The creeds he wrought of dream and thought
Fall from him at the touch of life,
His old gods fail him in the strife-
Withdrawn, the heavens he sought!

Vanished, the miracles that led,
The cloud at noon, the flame at night;
The vision that he wing'd and sped
Falls backward, baffled, from the height;

Yet in the wreck of these he stands
Upheld by something grim and strong;
Some stubborn instinct lifts a song
And nerves him, heart and hands:

He does not dare to call it hope;-
It is not aught that seeks reward-

Nor faith, that up some sunward slope
Runs aureoled to meet its lord;

It touches something elder far
Than faith or creed or thought in man,
It was ere yet these lived and ran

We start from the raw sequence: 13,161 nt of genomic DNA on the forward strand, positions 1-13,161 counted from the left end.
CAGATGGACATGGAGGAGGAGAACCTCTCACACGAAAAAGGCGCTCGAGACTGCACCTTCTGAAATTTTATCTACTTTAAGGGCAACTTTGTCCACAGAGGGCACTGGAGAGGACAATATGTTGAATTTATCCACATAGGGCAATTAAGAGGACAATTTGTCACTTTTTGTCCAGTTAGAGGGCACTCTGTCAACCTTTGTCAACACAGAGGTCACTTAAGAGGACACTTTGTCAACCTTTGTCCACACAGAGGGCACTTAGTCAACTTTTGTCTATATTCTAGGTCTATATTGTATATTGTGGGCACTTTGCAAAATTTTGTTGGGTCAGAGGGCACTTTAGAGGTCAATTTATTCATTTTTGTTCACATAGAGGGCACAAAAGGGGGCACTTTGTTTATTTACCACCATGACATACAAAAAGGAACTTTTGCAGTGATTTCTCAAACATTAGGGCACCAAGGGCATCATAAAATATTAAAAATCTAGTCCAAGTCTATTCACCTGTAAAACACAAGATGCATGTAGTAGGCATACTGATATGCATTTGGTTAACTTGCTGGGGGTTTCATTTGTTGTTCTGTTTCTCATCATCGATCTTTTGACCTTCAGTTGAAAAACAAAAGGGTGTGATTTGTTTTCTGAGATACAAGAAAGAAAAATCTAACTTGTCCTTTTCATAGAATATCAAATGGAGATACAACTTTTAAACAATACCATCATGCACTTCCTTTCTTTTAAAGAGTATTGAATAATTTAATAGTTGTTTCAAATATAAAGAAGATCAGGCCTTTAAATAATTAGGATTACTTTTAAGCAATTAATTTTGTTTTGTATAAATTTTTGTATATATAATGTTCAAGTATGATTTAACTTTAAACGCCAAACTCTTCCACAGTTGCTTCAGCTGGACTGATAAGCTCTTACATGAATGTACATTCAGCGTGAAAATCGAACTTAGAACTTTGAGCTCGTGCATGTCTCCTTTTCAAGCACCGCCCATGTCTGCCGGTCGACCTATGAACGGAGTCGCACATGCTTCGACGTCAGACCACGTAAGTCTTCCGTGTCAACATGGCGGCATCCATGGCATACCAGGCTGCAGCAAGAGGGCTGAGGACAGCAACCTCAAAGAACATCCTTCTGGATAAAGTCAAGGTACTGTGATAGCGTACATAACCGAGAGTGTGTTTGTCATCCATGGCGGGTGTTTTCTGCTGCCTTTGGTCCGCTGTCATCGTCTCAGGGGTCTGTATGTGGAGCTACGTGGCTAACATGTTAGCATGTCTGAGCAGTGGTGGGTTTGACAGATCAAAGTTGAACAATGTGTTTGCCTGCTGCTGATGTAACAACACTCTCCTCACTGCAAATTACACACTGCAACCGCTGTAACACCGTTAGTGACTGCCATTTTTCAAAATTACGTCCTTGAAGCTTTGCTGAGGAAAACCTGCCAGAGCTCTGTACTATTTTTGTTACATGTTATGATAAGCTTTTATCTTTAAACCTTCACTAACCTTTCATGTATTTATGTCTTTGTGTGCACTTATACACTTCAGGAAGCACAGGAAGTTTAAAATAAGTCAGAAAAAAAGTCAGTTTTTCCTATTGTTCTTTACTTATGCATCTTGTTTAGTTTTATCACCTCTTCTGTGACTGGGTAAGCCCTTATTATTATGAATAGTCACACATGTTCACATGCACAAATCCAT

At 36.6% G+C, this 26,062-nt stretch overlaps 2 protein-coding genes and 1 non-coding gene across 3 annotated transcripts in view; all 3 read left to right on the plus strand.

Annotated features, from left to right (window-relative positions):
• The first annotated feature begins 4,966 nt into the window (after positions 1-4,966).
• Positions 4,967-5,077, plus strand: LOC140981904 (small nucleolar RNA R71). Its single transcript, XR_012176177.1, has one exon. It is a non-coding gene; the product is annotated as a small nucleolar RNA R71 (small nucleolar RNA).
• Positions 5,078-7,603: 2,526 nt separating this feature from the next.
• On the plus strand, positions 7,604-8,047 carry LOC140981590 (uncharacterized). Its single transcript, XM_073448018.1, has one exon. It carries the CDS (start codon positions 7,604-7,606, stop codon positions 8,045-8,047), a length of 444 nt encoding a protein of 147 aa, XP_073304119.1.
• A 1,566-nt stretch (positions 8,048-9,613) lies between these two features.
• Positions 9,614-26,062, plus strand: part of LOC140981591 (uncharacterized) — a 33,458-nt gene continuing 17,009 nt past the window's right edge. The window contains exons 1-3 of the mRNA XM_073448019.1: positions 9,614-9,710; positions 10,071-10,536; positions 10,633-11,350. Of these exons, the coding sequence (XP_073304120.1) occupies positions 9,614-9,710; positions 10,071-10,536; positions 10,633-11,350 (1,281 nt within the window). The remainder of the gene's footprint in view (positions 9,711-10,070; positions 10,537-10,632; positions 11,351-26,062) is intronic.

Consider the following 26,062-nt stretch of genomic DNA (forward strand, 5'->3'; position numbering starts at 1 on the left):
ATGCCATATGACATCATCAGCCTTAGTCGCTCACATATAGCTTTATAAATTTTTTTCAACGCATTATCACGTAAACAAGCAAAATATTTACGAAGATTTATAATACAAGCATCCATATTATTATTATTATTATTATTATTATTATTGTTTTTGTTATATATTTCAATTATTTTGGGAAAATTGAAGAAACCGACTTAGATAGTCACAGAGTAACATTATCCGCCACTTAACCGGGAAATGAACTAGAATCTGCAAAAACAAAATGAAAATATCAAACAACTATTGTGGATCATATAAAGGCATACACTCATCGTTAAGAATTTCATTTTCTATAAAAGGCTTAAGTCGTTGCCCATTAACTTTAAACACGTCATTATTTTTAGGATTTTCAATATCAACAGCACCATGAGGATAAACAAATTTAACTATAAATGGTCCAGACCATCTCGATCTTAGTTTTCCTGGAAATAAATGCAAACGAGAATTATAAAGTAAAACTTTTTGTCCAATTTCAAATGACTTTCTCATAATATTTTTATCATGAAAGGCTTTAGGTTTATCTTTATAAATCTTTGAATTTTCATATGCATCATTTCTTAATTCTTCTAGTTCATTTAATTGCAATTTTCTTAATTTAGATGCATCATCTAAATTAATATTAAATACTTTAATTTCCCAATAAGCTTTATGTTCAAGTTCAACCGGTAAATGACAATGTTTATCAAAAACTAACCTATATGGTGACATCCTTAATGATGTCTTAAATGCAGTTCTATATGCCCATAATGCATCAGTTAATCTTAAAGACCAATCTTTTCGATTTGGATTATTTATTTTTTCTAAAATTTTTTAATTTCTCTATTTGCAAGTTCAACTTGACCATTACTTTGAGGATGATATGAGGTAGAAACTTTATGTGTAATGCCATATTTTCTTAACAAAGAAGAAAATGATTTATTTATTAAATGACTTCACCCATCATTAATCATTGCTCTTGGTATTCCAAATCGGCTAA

Like light from star to star;

It touches that stark, primal need
That from unpeopled voids and vast
Fashioned the first crude, childish creed,-
And still shall fashion, till the last!

For one word is the tale of men:
They fling their icons to the sod,
And having trampled down a god
They seek a god again!

Stripped of his creeds inherited,
Bereft of all his sires held true,
Amid the wreck of visions gone
He thrills at touch of visions new. . . .

He wings another Dream for flight. . . .
He seeks beyond the outmost dawn
A god he set there . . . and, anon,
Drags that god from the height!

. . . . . .

But aye from ruined faiths and old
That droop and die, fall bruised seeds;
And when new flowers and faiths unfold
They're lovelier flowers, they're kindlier creeds.